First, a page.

Thursday, September 02, 2010

Muscadine Hull Pie

Last Saturday a carload of friends and I took a field trip to Herndon Hills Farm in Durham to pick muscadine grapes. A few days later, we got together and turned them into six pints of jam and one and a half pints of muscadine-ginger simple syrup. After we were done canning, we realized that there was a bowl of hulls still left in my refrigerator-- I had forgotten to include them in our sauce pot. So I scoured the internet for "muscadine hull" pie (which is really a thing, and a true nothing-in-the-house pie, at that!) and adapted a few different recipes to create my own.

Muscadine Hull Pie

Nothing in the house pie crust
4 c. muscadine hulls
2 c. juice from the hulls
1.5 c. sugar
1/3-1/2 c. corn starch or arrowroot
1 tsp. vanilla extract
1 tsp. fresh grated ginger
1 tsp. lemon zest

1. Follow the directions for the Nothing in the House pie crust and refrigerate.

2. Remove the pulp and seeds from the muscadines (use to make jam or simple syrup!). Boil the hulls until tender in enough water to cover them. Drain and reserve the juice, setting the hulls aside.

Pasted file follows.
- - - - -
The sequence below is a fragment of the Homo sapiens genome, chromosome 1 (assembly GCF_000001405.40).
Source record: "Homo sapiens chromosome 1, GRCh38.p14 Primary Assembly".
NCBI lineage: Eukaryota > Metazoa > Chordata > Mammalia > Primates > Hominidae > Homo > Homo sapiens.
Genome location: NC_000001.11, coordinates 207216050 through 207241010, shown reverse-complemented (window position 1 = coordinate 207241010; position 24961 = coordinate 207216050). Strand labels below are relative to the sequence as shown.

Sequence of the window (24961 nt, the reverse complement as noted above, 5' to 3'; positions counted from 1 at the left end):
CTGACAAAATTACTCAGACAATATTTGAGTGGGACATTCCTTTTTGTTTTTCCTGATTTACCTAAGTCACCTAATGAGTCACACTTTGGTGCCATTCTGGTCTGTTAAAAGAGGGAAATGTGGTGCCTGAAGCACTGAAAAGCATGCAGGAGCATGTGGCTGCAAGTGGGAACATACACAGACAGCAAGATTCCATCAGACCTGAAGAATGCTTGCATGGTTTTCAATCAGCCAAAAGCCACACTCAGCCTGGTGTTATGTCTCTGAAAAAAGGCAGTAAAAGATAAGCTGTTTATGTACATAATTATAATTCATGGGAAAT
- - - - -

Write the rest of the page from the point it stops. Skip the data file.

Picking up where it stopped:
3. Roll out half of the pie crust and fit into a greased and floured 9-inch pie pan. Return unrolled top crust to the fridge while you prepare the filling.

3. Mix together the sugar, cornstarch/arrowroot, vanilla, ginger, lemon, and juice. Pour this mixture over the reserved hulls and let stand for 20 minutes. Pour the hulls and mixture into the pie crust. Roll out the top crust, cut into strips and weave across the top of the pie to form a lattice top.

4. Bake at 400 degrees for 15 minutes. Reduce heat to 375 degrees and bake for 45 minutes more.

I took the pie to the monthly Wednesday Old Time Jam at Nightlight, to be enjoyed by musicians, listeners, and bartenders!


Charlene said...

My mom was the pie baker. I like to bake cakes.

She made something called vinegar pie, which is like chess pie sort of. One year she used grapes she got from a neighbor by putting them into the filling.

For funerals she was always asked to make lemon pie but for her entire life was dissapointed in her crust. I thought it was heaven.

emily said...

yes, I've made vinegar pie, but neglected to post about it. It's a good winter (another true nothing-in-the-house!) pie when there isn't much fresh produce. It's basically a depression-era/prairie lemon pie.

Cranberry Chess Pie

Fig Pistachio Tarte Tatin

Peppermint Pattie Tart

Whiskey & Dark Chocolate Bundt Cake

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